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Google’s training AI to catch diabetic blindness before it’s too late

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downloadDiabetes is no joke, regardless of what Wilford Brimley memes you’ve seen. The disease’s associated foot ulcers can lead to amputation of the limb while diabetic retinopathy (DR) can rob people of their sight. Some 415 million diabetics worldwide are at risk of this visual affliction and many of those living with it in the developing world lack sufficient health care access to treat it. That’s why Google is training its deep learning AI to spot DR before it becomes a problem — and without the help of an on-site doctor.

Since the disease is most readily diagnosed by examining a picture of the back of the eye, the Google team has spent the past few years developing a dataset of 128,000 individual images, each examined by 3-7 ophthalmologists from a panel of 54. By marking damaged areas of the eye — microaneurysms, hemorrhages and the like — and then feeding that data into a machine learning system, Google managed to build a highly reliable diagnostic tool. When tested with 12,000 images, the system’s diagnosis was “on-par with that of ophthalmologists” according to the Google Research Blog post.

By Andrew Tarantola | engadget

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J&J and Google’s Verb Surgical looks to define, lift robotic surgery

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verb_surgical_logoRobotic surgery units available on the market right now are not technically “robots,” according to Johnson & Johnson (NYSE:JNJ) worldwide medical devices chairman Gary Pruden.

But Verb Surgical, J&J’s joint venture with Google parent Alphabet‘s (NSDQ:GOOGL) Verily Life Sciences, will be looking to produce a system that is truly robotic, and that will help improve surgical outcomes worldwide.

According to Pruden, speaking with MassDevice.com at AdvaMed’s 2016 annual meeting in Minneapolis this week, he and Verily CEO Andrew Conrad set out to assess the field of robotic surgery. The fast-growing sector is dominated by Intuitive Surgical (NSDQ:ISRG) and its da Vincisystem.

“We went out and looked at the market, and after, [Conrad] came back and said, ‘That’s not a robot,’” Pruden told us. “All that is is an extension of the physician’s eyes and hands. A robot is supposed to tell you valuable information that’s going to help guide you, it will do some things automatically for you. It will use Big Data, it would use anatomical recognition software, things of that nature, which are currently not available today.”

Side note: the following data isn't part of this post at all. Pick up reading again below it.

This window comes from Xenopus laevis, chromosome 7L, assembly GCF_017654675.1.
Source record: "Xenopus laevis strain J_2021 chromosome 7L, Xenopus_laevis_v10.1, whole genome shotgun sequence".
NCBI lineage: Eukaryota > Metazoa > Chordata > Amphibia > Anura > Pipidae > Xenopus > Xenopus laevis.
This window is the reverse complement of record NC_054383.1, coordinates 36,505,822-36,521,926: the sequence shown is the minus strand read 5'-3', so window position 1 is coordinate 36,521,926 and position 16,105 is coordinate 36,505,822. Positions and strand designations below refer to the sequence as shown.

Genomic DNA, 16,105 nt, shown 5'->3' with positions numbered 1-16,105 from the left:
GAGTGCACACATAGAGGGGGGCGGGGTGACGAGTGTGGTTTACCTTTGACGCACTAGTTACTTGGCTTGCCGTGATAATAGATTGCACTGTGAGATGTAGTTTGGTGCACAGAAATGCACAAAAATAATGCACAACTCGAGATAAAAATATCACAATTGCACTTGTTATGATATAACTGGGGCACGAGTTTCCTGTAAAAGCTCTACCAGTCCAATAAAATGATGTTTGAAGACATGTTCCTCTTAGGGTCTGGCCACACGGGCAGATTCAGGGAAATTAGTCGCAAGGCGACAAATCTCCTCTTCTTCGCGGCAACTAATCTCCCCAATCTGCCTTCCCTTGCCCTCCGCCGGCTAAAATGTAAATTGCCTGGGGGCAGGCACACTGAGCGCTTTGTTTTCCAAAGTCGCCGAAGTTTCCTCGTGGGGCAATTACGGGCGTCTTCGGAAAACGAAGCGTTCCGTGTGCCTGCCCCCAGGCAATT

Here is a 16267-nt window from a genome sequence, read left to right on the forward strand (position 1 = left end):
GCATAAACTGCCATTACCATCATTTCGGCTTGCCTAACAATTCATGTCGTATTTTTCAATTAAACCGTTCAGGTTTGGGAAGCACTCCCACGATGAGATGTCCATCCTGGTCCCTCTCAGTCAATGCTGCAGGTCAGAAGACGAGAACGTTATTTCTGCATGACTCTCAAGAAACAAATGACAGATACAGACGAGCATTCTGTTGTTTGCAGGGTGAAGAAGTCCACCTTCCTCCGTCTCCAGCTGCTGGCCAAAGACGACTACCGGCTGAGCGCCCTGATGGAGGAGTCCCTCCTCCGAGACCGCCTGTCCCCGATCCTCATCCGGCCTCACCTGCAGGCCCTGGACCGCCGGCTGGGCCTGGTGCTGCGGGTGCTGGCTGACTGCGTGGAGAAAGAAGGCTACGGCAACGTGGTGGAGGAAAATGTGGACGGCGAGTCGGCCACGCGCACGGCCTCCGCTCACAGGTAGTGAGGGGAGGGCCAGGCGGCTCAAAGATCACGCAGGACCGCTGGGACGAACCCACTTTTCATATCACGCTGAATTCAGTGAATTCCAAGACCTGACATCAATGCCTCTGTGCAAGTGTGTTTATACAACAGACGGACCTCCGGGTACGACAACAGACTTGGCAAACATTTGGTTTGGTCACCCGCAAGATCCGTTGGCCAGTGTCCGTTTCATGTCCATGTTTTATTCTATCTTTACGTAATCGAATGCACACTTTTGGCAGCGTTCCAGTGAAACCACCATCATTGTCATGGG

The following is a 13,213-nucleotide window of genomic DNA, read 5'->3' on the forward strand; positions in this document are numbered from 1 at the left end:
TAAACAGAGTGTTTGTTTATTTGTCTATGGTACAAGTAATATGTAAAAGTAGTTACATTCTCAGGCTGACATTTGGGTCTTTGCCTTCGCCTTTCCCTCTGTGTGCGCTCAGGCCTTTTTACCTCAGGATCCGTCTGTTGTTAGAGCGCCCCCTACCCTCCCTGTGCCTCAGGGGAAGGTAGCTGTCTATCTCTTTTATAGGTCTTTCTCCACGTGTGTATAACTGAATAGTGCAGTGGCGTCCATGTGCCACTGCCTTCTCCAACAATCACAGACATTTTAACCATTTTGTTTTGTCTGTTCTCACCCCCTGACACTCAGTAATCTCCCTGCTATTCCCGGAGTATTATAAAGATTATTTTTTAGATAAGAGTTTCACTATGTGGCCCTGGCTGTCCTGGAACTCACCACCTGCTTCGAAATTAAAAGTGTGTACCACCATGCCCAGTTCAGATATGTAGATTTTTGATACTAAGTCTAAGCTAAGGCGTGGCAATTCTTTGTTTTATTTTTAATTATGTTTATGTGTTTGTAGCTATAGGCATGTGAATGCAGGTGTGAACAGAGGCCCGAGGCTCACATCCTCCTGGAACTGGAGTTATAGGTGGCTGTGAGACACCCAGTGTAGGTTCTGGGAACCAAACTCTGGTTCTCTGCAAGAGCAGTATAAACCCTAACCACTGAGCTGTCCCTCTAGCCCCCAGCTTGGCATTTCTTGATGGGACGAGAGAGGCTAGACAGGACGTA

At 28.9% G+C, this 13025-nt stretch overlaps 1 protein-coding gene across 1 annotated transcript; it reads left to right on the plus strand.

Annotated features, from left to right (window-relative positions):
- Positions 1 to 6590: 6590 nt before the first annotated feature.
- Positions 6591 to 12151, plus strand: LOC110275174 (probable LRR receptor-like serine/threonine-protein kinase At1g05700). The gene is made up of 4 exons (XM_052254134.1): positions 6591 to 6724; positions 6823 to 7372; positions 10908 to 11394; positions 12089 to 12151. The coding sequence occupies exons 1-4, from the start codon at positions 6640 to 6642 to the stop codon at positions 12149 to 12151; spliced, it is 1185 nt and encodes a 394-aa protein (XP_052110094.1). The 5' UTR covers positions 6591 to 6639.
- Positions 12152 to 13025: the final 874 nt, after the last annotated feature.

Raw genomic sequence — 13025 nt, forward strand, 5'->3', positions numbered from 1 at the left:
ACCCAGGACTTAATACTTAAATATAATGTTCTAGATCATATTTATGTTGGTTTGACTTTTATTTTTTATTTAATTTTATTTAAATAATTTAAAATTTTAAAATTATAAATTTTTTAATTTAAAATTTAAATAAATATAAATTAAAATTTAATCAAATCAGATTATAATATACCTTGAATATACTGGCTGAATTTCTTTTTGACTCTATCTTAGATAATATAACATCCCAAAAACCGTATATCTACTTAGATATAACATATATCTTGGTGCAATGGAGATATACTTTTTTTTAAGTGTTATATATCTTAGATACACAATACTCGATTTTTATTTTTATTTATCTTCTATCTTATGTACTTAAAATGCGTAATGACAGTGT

Verb Surgical will look to implement a “transformative agenda’ in the field of robotics,” with the goal of “democratizing surgery,” according to Pruden.

By Fink Densford | MassDevice

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The Recipe for the Perfect Robot Surgeon

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surgicalbotsIntuitive Surgical’s da Vinci robot is a technical marvel. Nearly half a million operations were performed in the U.S. by surgeons controlling its large, precise arms last year. One in four U.S. hospitals has one or more of the machines, which perform the majority of robotic surgeries worldwide and are credited with making minimally invasive surgery commonplace.

But when executives from Verb Surgical, a secretive joint venture between Alphabet and Johnson & Johnson, presented at the robotics industry conference RoboBusiness late last month, they made the da Vinci sound lame.

Intuitive’s machine, with an average selling price of $1.54 million, is too expensive and bulky, they grumbled. Pablo Garcia Kilroy, Verb’s vice president of research and technology, complained that while da Vinci is an impressive tool, it’s a dumb one that hasn’t widely transformed surgery. He said that while it enables surgeons to perform very delicate movements, it doesn’t assist with the cognitive skills that set the best surgeons apart.

By Tom Simonite | MIT Technology Review

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Verb’s Huennekens unveils vision of next-gen robotic surgery

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surgeryVerb Surgical is working on what it sees as “Surgery 4.0”: the next iteration of surgery that incorporates robotics, advanced visualization, machine learning, data analytics and connectivity. It expects that its technology could translate into real access for billions globally who currently don’t have access to surgery by lowering costs and reducing the training threshold.

Along with Johnson & Johnson’s ($JNJ) Ethicon and Alphabet’s ($GOOG) Verily, Verb expects to have a fully working prototype surgical system by year end. Ethicon already divulged earlier this year that there was a prototype of the robotic system. A surgical system isn’t expected to be on the market, though, until 2020.